Sounds funny? Well, I'm talking about tidal power plants. The answer here is close to the wind answer, but not fully. Because, if we build tidal power plants, we are slowing the flow of the water, which has a tiny effect on the effective heights of the tides and their timing. This changes the angular momentum that the moon and sun exert on the earth, thereby changing the speed at which earth's rotational energy is converted into tidal energy. I don't know whether the effect would be positive or negative, it would require detailed simulation of the behavior of the tides to determine this.


However: This is all irrelevant!

When we worry about global warming, we worry about the $CO_2$ and other greenhouse gases, not about the heat that's generated by burning oil/coal/gas. And not without reason. The point is, that the heating effect of the $CO_2$ far exceeds the heat generated by burning the coal. When I start my coal grill with 3kg of coal, it will heat my garden a bit. But the 9kg of $CO_2$ that I generate in the process will keep on heating the climate for hundreds of years to come. The gases are the problem that we need to address if we want to leave an inhabitable world to our great grandchildren.

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    $\begingroup$ Important point: heat is not heat. If we use the Sun's energy to heat a block of steel to 1000 °C, it will radiate at far shorter wavelengths than if the same energy is dissipated from 20 °C air, for example. It's definitely possible to both decrease and increase the Earth's net energy loss through the use of renewables, whatever they are. Of course, none of this gets anywhere close to the effect of the radiative forcing that's the result of carbon dioxide release at the moment. $\endgroup$ – Luaan Oct 21 at 7:58
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    $\begingroup$ @Luaan True. If you use the wind power to blaze giant lazers into space, then you are cooling the planet. Likewise, if you produce hydrogen that you burn with rockets in deep space, you are also cooling the planet. And if you use it to harvest $CO_2$ from the atmosphere and to turn that into coal which you proceed to bury underground, then you are really cooling the planet... $\endgroup$ – cmaster - reinstate monica Oct 21 at 8:09
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The second law of thermodynamics is only valid for isolated systems.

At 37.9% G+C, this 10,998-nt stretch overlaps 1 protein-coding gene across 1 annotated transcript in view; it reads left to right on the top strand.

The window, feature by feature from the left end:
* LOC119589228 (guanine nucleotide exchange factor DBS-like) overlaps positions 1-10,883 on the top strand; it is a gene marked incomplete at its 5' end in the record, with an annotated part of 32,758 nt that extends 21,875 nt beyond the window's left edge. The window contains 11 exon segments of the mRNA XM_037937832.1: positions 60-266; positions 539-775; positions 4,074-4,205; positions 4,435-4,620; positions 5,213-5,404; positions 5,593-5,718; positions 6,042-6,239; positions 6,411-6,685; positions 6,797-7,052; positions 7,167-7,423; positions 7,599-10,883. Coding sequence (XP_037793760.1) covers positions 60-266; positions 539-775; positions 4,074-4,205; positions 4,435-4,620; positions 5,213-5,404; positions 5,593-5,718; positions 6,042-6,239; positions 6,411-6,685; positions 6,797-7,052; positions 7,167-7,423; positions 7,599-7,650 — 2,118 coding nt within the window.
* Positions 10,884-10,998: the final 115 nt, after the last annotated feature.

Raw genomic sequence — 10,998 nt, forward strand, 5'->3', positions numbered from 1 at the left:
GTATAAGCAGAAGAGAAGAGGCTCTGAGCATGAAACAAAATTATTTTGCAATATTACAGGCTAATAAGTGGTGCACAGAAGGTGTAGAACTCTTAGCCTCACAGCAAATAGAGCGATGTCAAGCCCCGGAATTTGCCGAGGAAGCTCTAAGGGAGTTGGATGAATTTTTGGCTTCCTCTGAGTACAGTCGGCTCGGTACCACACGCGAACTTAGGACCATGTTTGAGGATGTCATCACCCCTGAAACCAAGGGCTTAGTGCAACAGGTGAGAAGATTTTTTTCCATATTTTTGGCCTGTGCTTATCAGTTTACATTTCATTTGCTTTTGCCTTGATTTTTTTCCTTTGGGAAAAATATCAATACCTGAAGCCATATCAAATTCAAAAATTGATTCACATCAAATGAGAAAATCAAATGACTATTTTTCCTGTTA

The earth is an open system. We keep receiving energy from the sun, which can be put towards useful work / decreasing entropy.

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  • $\begingroup$ Using solar energy to do work doesn't decrease entropy, every time you use some energy to do some work entropy is increased overall. It may be decreased locally (for example charging a battery), but in doing so you increase the entropy outside of the battery to a greater extent than the decrease $\endgroup$ – Kevin Wells Oct 19 at 16:55
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    $\begingroup$ @KevinWells yes. Also, humans aren't the only process to do "work". Just like your example, when some work happens on earth due to natural process, entropy of earth may decrease (locally) but in the earth + universe system the overall entropy may increase. $\endgroup$ – Peeyush Kushwaha Oct 19 at 17:05
  • $\begingroup$ The second law does apply to non-isolated closed and even open systems. Instead of simply saying that the entropy of the system always increases (or at least never decreases), the law says that the change in the entropy of the system over any period of time is at least as much as the net flow of entropy into the system (in the form of heat for a closed system, or heat and matter for an open system). See en.wikipedia.org/wiki/… for some relevant equations. $\endgroup$ – Toby Bartels Oct 21 at 9:58
  • $\begingroup$ Thanks @TobyBartels . I did not know this generalized form of the law. Do you know if we can refer to this by some name (e.g. "generalized second law")? $\endgroup$ – Peeyush Kushwaha Oct 21 at 11:49